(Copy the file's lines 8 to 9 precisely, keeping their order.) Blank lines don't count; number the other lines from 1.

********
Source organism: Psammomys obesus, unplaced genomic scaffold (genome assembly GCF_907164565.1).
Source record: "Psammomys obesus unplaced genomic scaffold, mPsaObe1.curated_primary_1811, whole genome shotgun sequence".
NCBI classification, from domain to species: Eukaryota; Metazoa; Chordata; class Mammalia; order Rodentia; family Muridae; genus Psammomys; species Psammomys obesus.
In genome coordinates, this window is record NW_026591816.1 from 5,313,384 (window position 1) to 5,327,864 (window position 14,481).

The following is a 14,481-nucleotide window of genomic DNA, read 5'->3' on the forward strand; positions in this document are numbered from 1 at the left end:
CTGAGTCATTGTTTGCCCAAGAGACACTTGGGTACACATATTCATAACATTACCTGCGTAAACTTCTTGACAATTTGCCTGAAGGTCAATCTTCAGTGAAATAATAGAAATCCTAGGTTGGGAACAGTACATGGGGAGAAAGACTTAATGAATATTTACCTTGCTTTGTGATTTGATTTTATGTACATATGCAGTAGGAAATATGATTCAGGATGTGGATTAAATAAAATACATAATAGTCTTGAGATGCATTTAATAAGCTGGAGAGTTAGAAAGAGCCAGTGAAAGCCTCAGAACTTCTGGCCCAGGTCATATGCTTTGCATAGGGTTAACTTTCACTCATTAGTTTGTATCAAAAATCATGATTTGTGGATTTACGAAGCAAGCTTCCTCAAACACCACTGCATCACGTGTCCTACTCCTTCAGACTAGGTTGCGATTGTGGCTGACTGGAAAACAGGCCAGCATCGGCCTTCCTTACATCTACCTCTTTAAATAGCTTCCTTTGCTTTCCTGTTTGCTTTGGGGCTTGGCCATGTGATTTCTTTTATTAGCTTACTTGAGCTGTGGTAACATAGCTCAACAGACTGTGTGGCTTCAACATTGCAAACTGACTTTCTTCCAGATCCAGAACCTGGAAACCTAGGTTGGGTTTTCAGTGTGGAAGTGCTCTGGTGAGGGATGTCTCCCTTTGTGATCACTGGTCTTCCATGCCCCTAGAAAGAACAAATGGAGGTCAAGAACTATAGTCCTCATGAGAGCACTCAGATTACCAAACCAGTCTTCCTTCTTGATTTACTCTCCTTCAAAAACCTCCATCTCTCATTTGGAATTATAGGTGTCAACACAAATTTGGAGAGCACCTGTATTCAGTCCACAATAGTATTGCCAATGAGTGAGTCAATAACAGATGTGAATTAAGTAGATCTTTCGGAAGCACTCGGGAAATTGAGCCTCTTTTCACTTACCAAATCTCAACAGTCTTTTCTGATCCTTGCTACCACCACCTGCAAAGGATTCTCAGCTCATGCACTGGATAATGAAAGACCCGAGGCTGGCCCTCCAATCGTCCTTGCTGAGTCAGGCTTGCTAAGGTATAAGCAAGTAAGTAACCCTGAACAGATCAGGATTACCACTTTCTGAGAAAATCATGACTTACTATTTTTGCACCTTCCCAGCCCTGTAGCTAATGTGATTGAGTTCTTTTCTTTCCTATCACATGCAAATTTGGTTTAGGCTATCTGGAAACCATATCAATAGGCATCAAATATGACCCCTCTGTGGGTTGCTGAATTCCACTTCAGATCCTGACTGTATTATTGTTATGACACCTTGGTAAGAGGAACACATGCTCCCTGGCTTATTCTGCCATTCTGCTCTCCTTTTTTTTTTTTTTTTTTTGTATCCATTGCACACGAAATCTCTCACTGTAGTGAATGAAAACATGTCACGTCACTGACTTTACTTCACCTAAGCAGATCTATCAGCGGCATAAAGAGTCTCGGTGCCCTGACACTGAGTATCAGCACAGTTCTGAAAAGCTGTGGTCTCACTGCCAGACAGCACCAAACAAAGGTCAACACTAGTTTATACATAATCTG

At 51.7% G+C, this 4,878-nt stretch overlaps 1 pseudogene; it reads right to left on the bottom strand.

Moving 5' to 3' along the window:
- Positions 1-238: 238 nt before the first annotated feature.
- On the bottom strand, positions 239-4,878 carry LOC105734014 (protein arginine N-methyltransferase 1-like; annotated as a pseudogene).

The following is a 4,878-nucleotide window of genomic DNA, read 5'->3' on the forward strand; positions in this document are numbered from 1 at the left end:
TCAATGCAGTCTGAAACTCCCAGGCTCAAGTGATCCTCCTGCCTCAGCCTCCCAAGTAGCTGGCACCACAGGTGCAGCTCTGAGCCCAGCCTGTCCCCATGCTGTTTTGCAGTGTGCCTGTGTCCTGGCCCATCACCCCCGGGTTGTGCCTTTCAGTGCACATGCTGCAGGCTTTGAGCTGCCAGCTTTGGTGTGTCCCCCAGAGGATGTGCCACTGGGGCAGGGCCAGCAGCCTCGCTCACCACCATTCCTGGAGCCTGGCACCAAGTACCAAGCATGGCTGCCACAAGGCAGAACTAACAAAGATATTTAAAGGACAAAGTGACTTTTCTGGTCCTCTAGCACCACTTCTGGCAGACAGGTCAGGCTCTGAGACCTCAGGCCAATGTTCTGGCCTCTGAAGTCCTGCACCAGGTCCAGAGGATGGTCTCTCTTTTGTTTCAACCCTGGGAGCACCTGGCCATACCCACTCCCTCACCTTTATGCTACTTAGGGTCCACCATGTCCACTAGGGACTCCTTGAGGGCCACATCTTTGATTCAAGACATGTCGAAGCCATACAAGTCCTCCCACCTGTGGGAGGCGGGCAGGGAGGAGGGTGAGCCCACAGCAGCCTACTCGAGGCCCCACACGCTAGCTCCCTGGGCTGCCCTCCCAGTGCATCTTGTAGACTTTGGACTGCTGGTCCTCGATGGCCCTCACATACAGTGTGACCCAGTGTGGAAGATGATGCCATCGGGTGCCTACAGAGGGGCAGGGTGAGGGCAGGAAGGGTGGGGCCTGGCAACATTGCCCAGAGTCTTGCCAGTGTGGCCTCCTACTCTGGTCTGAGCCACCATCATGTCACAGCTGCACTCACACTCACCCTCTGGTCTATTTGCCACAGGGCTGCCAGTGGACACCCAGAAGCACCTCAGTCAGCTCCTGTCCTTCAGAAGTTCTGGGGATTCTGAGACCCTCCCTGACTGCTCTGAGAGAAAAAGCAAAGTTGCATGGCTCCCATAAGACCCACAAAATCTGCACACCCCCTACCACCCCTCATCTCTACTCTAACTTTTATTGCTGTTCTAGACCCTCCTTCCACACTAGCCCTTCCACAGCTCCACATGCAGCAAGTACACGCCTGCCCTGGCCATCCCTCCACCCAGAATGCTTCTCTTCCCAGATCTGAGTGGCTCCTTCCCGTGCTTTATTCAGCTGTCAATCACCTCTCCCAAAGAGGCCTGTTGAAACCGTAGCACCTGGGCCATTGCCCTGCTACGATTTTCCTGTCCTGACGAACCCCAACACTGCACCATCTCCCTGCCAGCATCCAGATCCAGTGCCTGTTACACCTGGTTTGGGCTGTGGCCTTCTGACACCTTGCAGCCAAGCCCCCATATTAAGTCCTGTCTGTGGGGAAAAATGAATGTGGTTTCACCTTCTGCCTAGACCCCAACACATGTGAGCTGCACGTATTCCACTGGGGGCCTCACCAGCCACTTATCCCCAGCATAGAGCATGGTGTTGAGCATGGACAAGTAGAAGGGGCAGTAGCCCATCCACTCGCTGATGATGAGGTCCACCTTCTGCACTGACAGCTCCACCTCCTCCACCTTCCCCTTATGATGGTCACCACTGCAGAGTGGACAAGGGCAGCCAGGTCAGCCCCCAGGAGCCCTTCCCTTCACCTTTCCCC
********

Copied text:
Moving 5' to 3' along the window:
- Positions 1-238: 238 nt before the first annotated feature.